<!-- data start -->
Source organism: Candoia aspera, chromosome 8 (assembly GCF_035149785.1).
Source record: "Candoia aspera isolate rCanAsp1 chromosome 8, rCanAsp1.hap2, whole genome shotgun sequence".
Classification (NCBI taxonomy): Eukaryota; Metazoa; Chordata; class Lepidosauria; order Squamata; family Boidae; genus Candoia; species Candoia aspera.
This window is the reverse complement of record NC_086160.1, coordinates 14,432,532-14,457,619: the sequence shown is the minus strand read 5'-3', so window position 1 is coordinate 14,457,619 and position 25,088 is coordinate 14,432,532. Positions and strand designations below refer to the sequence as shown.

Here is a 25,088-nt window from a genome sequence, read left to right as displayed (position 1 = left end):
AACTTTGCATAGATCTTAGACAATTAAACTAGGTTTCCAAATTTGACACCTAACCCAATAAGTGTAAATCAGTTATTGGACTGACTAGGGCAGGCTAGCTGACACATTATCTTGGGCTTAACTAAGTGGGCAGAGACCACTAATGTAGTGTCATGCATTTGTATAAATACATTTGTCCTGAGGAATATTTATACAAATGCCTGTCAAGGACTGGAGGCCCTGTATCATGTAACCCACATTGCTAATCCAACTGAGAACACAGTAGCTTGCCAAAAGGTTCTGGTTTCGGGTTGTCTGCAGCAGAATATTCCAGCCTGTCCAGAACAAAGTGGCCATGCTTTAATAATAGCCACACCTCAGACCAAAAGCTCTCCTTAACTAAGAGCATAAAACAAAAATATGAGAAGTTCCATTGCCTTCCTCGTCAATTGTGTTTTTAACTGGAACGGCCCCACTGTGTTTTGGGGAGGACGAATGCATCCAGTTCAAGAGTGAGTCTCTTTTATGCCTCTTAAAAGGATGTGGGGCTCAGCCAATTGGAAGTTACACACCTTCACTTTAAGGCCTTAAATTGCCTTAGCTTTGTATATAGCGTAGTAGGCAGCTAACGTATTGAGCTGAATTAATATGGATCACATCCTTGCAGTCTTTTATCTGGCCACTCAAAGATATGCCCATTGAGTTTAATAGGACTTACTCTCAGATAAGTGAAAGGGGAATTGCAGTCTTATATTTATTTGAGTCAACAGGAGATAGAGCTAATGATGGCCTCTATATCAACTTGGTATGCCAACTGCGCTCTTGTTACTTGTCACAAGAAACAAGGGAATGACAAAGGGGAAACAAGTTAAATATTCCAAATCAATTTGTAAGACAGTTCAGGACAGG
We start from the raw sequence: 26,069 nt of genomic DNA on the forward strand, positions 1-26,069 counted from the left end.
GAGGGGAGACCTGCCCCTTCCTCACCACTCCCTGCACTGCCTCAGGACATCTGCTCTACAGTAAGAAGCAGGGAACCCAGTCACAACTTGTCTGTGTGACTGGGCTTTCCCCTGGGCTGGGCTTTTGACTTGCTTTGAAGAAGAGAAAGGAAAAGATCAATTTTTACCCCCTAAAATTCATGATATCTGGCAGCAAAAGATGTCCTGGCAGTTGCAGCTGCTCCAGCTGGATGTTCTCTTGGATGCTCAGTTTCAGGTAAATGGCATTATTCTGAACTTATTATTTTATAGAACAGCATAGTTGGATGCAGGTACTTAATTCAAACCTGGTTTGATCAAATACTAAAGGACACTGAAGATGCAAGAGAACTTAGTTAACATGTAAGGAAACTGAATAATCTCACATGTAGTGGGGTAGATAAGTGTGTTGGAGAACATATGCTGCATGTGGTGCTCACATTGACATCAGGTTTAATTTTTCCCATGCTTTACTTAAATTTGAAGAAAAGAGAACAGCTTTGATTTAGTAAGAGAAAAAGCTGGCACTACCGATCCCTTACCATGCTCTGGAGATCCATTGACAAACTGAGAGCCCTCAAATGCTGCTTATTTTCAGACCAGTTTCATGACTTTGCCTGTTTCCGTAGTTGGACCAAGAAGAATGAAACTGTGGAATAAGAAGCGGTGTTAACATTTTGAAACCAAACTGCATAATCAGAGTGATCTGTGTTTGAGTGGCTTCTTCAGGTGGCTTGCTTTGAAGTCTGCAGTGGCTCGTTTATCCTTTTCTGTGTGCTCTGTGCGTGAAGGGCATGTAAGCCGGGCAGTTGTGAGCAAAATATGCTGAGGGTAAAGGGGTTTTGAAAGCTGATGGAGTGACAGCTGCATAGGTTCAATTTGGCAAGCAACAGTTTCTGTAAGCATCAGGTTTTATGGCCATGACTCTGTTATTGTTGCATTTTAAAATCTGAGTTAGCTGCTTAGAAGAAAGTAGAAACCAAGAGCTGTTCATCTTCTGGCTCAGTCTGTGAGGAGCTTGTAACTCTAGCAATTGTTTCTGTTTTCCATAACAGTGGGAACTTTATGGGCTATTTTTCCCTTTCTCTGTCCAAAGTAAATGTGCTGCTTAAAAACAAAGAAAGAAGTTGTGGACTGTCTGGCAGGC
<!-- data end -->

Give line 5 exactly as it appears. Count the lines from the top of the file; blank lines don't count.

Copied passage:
Here is a 25,088-nt window from a genome sequence, read left to right as displayed (position 1 = left end):